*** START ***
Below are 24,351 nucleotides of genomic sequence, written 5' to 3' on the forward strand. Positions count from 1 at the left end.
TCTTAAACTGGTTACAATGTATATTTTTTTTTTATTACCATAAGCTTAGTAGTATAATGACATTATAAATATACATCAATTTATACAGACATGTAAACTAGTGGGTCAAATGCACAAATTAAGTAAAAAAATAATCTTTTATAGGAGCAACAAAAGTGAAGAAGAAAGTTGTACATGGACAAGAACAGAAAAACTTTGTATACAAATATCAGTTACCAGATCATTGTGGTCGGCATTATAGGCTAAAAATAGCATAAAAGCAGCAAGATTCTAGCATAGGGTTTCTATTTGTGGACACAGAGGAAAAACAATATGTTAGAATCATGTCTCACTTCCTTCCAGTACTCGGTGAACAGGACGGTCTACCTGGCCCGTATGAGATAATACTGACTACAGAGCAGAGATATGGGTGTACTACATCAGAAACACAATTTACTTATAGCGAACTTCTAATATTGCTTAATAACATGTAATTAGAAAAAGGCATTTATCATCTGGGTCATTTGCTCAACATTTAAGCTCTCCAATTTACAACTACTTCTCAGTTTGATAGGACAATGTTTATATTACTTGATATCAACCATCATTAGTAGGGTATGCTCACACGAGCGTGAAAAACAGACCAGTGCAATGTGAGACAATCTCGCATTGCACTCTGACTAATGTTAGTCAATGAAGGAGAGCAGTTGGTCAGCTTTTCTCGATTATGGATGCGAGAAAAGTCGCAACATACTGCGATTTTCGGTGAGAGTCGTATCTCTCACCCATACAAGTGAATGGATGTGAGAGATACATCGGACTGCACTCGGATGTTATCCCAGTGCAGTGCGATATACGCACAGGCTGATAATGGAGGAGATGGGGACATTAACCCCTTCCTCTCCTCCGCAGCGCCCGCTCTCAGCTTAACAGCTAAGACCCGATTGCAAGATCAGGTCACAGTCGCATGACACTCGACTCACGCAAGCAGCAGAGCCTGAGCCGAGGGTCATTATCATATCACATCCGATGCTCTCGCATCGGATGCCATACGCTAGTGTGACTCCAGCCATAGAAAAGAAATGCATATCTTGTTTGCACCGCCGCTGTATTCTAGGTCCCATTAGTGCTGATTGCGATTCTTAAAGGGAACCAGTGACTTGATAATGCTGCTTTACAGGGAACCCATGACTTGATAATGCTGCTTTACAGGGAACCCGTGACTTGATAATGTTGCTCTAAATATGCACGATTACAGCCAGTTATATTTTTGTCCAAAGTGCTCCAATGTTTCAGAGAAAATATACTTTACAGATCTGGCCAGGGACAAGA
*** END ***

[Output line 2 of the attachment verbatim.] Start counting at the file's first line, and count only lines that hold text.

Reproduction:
TCTTAAACTGGTTACAATGTATATTTTTTTTTTATTACCATAAGCTTAGTAGTATAATGACATTATAAATATACATCAATTTATACAGACATGTAAACTAGTGGGTCAAATGCACAAATTAAGTAAAAAAATAATCTTTTATAGGAGCAACAAAAGTGAAGAAGAAAGTTGTACATGGACAAGAACAGAAAAACTTTGTATACAAATATCAGTTACCAGATCATTGTGGTCGGCATTATAGGCTAAAAATAGCATAAAAGCAGCAAGATTCTAGCATAGGGTTTCTATTTGTGGACACAGAGGAAAAACAATATGTTAGAATCATGTCTCACTTCCTTCCAGTACTCGGTGAACAGGACGGTCTACCTGGCCCGTATGAGATAATACTGACTACAGAGCAGAGATATGGGTGTACTACATCAGAAACACAATTTACTTATAGCGAACTTCTAATATTGCTTAATAACATGTAATTAGAAAAAGGCATTTATCATCTGGGTCATTTGCTCAACATTTAAGCTCTCCAATTTACAACTACTTCTCAGTTTGATAGGACAATGTTTATATTACTTGATATCAACCATCATTAGTAGGGTATGCTCACACGAGCGTGAAAAACAGACCAGTGCAATGTGAGACAATCTCGCATTGCACTCTGACTAATGTTAGTCAATGAAGGAGAGCAGTTGGTCAGCTTTTCTCGATTATGGATGCGAGAAAAGTCGCAACATACTGCGATTTTCGGTGAGAGTCGTATCTCTCACCCATACAAGTGAATGGATGTGAGAGATACATCGGACTGCACTCGGATGTTATCCCAGTGCAGTGCGATATACGCACAGGCTGATAATGGAGGAGATGGGGACATTAACCCCTTCCTCTCCTCCGCAGCGCCCGCTCTCAGCTTAACAGCTAAGACCCGATTGCAAGATCAGGTCACAGTCGCATGACACTCGACTCACGCAAGCAGCAGAGCCTGAGCCGAGGGTCATTATCATATCACATCCGATGCTCTCGCATCGGATGCCATACGCTAGTGTGACTCCAGCCATAGAAAAGAAATGCATATCTTGTTTGCACCGCCGCTGTATTCTAGGTCCCATTAGTGCTGATTGCGATTCTTAAAGGGAACCAGTGACTTGATAATGCTGCTTTACAGGGAACCCATGACTTGATAATGCTGCTTTACAGGGAACCCGTGACTTGATAATGTTGCTCTAAATATGCACGATTACAGCCAGTTATATTTTTGTCCAAAGTGCTCCAATGTTTCAGAGAAAATATACTTTACAGATCTGGCCAGGGACAAGA